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Acclamations at the Council of Chalcedon

Research output: Chapter in Book/Report/Conference proceedingChapter

Original languageEnglish
Title of host publicationChalcedon in Context
Subtitle of host publicationChurch Councils 400-700
EditorsRichard Price, Mary Whitby
PublisherLiverpool University Press
Pages169-177
Number of pages9
ISBN (Print)9781846311772, 9781846316487
DOIs
Published2009

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Abstract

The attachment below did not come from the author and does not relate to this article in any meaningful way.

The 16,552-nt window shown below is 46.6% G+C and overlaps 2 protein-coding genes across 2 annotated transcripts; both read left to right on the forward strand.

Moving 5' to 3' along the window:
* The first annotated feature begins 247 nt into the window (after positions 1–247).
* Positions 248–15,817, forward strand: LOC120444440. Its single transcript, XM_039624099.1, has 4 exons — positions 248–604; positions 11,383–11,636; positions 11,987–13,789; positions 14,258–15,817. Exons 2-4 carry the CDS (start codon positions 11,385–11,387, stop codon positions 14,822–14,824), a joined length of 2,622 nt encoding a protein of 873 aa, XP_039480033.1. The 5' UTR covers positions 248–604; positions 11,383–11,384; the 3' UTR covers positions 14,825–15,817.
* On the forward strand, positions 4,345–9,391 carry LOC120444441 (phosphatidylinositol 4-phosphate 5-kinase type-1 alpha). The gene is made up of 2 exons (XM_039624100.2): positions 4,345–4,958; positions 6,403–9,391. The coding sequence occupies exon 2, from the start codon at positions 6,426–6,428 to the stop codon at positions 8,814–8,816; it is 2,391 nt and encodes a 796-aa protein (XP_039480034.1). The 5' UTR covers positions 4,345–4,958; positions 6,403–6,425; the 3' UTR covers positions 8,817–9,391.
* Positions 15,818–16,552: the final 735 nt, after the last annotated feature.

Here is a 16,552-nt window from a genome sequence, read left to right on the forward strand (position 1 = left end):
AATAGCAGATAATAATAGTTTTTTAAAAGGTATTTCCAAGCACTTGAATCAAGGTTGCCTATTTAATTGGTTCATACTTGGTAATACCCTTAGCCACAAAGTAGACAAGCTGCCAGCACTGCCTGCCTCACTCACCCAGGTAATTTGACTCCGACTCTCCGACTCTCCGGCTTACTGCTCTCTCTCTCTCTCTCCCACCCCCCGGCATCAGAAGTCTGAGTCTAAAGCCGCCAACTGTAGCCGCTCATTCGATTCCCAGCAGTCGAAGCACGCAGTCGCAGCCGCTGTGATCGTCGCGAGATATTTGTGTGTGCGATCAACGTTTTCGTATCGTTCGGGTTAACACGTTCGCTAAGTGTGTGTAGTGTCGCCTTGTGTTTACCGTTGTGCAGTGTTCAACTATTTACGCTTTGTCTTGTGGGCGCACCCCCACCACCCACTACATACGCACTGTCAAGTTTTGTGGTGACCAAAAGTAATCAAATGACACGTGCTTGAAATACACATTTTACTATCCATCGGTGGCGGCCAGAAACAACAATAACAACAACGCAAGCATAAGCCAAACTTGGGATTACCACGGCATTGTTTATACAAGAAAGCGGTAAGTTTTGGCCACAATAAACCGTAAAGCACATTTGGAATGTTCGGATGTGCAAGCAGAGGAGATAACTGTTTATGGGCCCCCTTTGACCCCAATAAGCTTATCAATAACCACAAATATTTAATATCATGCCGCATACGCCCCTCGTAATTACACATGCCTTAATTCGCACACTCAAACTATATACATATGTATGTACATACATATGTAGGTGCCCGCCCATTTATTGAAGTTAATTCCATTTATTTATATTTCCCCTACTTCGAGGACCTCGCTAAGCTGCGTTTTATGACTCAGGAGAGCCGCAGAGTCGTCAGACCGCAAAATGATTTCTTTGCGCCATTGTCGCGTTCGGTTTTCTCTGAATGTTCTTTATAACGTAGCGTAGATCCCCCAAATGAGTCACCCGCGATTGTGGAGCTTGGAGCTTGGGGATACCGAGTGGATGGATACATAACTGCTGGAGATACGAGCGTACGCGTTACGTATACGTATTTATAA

This chapter examines the significance of acclamations, which can be found throughout the ancient Near East, and in both the Jewish and Graeco-Roman traditions. The primary function of acclmations appears to be communication in a non-literate form. The acts of the church councils provide the richest source of accounts of acclamations in their entirety. The Acts of Chalcedon are important in this regard, but one of the fullest collections has just been translated into English: the record, only found in Syriac, of gatherings in Edessa, in 449, which was read into the minutes of the Robber Council of Ephesus, later that year, including extensive listings of the acclamations used.

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